The future of UPS (NYSE: UPS); the company formerly known as United Parcel Service, looks bright despite a significant decline in income over the past year.
UPS is a modern value favorite because it provides a key service that makes ecommerce; and Amazon (NASDAQ: AMZN), possible: delivery or logistics. If there was no UPS or FedEx (NYSE: FDX) there would be no Amazon or Walmart.com.
This makes UPS a classic value investment because it is the key to other companies’ success. Buying into enterprises is one of Warren Buffett’s favorite strategies; Berkshire Hathaway (NYSE: BRK.B) owns the McLane Company, which provides logistics services for a wide variety of retailers.
UPS has the potential to tap into a far larger market with the help of Amazon, Walmart (NYSE: WMT) and other ecommerce giants. After all its’ brown vans stop everywhere in town ranging from the trailer park to the country club.
Working class people are getting just as addicted to Amazon as the middle class. Last week I was at the Verizon Store, where I overheard a working-class Latina telling somebody how she depends on Amazon for diapers. That’s good news for UPS because it probably delivers those diapers.
Is UPS Making Money?
The former United Parcel Service certainly has vast value potential but is it making money? The answer is yes, but not as much money as before.
UPS’s income fell by $1.415 billion (€1.20 billion) during the 12 months between 30 June 2016 and June 30, 2016, ycharts data indicates. The delivery giant reported a net income of $4.988 billion (€4.24 billion) in June 2016 and $3.573 billion (€3.04 billion) a year later.
Judging by the net income, UPS has a good business that’s not as good as it used to be. Despite that it’s still a growing business that is making a lot of money.
Proof that UPS is still making a Lot of Money
The. ycharts numbers prove that UPS is still capable of significant growth and making a lot of money. Some highlights of UPS’s second quarter 2017 earnings report include:
Revenues that grew by $1.12 billion (€950 million) during second quarter 2017; and $3.58 billion (€3.04 billion) during the 12 months between June 2016, and June 2017. UPS reported $59.34 billion (€50.48 billion) in revenues in June 2016, revenues of $61.80 billion (€52.55 billion) in March 2017 and $62.92 billion (€53.50 billion) in revenues on June 30, 2017.
A profit margin of 8.79% on June 30, 2017.
A 4.08 earnings per share (EPS) number on 30 June 2017.
A free cash flow of $1.311 billion (€1.11 billion) on June 30, 2017.
$4.401 billion (€3.74 billion) in cash from operations on June 30, 2017. This was down dramatically from June 2016 when UPS generated $7.884 billion (€6.67 billion) in cash from operations. Although it has grown slightly since March 2017 when UPS reported $4.042 billion (€3.44 billion) in cash from operations.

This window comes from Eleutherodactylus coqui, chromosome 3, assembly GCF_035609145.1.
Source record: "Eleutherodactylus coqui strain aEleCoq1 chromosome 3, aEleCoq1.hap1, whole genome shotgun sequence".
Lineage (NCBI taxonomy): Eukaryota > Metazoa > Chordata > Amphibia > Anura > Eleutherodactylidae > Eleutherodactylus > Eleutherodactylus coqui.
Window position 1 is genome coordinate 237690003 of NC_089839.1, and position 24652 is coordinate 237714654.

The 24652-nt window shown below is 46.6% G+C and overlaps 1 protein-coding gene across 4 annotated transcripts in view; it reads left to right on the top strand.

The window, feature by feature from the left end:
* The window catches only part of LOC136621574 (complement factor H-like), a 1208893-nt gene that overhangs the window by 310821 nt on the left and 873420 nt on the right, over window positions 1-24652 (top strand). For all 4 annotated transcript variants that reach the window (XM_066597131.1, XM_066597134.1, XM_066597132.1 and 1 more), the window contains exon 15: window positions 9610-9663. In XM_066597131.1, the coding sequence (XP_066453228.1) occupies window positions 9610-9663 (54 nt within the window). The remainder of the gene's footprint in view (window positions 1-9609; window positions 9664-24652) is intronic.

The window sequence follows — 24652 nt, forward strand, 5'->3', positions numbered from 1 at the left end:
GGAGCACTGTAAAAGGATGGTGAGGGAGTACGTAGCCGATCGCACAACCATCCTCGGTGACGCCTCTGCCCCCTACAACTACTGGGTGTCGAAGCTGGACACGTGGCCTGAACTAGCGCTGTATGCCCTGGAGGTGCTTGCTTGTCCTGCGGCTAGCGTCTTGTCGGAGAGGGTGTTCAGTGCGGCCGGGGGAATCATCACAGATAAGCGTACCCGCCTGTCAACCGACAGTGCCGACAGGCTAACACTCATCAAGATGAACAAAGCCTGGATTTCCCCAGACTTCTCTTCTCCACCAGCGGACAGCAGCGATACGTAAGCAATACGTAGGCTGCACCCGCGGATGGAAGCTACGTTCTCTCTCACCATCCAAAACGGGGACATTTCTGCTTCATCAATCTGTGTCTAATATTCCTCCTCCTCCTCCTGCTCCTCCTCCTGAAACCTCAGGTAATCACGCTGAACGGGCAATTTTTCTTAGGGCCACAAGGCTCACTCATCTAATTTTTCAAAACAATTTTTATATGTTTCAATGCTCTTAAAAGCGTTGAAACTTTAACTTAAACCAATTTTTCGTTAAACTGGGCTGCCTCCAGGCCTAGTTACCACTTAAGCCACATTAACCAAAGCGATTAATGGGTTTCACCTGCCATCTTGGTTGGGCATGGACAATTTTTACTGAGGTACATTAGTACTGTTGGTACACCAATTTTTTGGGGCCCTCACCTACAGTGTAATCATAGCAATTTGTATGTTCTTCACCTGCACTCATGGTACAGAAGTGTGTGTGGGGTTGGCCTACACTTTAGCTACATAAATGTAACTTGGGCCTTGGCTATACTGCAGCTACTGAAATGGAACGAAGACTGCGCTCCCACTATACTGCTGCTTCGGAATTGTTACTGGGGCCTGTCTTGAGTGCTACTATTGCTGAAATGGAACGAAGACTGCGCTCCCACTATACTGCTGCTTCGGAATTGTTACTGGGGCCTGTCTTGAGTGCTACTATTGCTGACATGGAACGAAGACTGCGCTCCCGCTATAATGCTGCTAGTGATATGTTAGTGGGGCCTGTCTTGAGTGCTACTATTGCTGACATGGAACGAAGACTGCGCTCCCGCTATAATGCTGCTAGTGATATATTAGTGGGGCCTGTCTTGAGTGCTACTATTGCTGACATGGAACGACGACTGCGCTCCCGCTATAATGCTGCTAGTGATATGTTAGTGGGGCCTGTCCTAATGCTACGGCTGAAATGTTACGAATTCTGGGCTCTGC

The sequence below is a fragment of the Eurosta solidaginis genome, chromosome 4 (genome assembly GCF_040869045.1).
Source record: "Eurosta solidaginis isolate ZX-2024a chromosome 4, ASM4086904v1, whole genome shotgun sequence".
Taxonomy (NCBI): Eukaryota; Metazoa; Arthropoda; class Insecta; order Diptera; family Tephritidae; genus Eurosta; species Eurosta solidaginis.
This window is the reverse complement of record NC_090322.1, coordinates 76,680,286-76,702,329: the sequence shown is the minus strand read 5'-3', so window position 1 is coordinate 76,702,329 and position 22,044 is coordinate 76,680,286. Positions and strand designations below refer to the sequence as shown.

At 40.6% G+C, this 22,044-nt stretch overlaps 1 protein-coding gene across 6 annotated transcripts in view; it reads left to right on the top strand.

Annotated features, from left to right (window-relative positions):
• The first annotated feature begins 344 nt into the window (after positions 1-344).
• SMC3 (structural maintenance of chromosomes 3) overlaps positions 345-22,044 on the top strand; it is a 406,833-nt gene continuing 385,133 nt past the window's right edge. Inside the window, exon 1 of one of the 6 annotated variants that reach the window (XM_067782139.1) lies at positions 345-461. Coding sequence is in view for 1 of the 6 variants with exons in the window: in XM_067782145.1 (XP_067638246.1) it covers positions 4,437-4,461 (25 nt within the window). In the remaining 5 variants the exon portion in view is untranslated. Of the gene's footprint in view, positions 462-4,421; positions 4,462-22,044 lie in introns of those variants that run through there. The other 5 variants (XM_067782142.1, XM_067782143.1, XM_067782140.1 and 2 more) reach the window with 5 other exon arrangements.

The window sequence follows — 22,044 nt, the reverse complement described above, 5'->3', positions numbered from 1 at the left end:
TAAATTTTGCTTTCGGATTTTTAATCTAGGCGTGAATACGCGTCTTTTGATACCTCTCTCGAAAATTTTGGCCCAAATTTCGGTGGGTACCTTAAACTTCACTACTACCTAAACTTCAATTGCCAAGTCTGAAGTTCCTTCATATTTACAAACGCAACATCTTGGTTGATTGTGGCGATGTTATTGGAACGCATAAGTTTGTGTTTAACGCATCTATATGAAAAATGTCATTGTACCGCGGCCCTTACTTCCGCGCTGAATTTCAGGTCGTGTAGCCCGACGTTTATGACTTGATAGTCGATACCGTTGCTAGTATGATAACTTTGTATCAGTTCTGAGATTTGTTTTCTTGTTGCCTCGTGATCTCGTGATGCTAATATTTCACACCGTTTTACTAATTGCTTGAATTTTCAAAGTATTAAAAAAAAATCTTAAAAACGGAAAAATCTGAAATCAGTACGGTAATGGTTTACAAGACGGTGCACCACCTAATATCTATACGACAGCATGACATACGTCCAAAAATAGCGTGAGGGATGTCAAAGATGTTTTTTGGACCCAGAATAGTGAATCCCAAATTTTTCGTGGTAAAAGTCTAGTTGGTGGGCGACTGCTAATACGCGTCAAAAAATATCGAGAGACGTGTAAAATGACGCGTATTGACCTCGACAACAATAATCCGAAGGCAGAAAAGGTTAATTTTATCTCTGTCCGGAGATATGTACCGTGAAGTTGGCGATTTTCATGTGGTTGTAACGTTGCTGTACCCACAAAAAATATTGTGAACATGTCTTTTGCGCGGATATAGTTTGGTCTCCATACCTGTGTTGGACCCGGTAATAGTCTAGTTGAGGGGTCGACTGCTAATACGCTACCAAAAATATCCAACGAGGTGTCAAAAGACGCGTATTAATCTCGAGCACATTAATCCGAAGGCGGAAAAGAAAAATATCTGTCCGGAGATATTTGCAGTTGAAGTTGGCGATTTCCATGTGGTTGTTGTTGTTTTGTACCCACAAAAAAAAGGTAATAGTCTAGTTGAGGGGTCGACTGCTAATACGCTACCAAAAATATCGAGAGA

Assets of $39.72 billion (€33.78 billion) on 30 June 2017, this was a slight improvement from 2016 when the assets were $38.34 billion (€32.60 billion).
Cash and short-term investments of $4.60 billion (€4.60 billion) on June 30, 2017. This was up from $3.718 billion (€3.16 billion) in March but down from $5.672 billion (€4.82 billion) in June 2016.
A market capitalization of $98.16 billion (€83.47 billion) on August 18, 2017.
An enterprise value of $111.29 billion (€94.63 billion) on August 18, 2017.
These numbers prove that UPS is a great value investment because it can take big income losses and still make a lot of money. More importantly it generated and keeps a lot of float even though the income was falling.
Why the Retail Apocalypse is Good News for UPS
The financial figures also demonstrate that UPS might just be the best retail investment around because it makes a lot of money; no matter what retailer is winning the online wars.
A big opportunity for UPS is the ongoing retail apocalypse created by Amazon’s relentless expansions. Every time a brick and mortar retailer dies it creates more business for UPS because that store’s customers are probably ordering from Amazon or Walmart.com.
The potential market for delivery is growing dramatically; because online retailers are beginning to compete directly with even low-end brick and mortar operations. By selling basics; such as diapers and laundry detergent, Amazon and Walmart.com now threaten even five and dime stores such as Dollar General (NYSE: DG).
UPS is a Great Value Investment
All this makes UPS a great value investment because it has a bright future, makes a lot of money and rewards its investors.
On June 30, 2017 UPS investors were smiling all the way to the bank with a wonderful return on equity of 236.5%, ycharts reported. That makes UPS a great growth stock with a lot of potential for the future.
Those investors were also very happy with the 83¢ (€0.71) dividend UPS paid out on August 10, 2017. That dividend was up 5¢ (€0.04) from August 2016 when it was 78¢ (€0.66). More importantly UPS’s dividend has gone up 5¢ (€0.04) a year for every year since 2013 – four years of straight increases.
Therefore UPS is a triple threat; a great value stock, an excellent dividend stock and a tremendous growth opportunity. Now we have the question how long can UPS keep it up? The answer is longer than you think, even though there are some serious threats to its future lurking out there in the retail battlefields.
A much longer version of this article previously appeared at Market Mad House.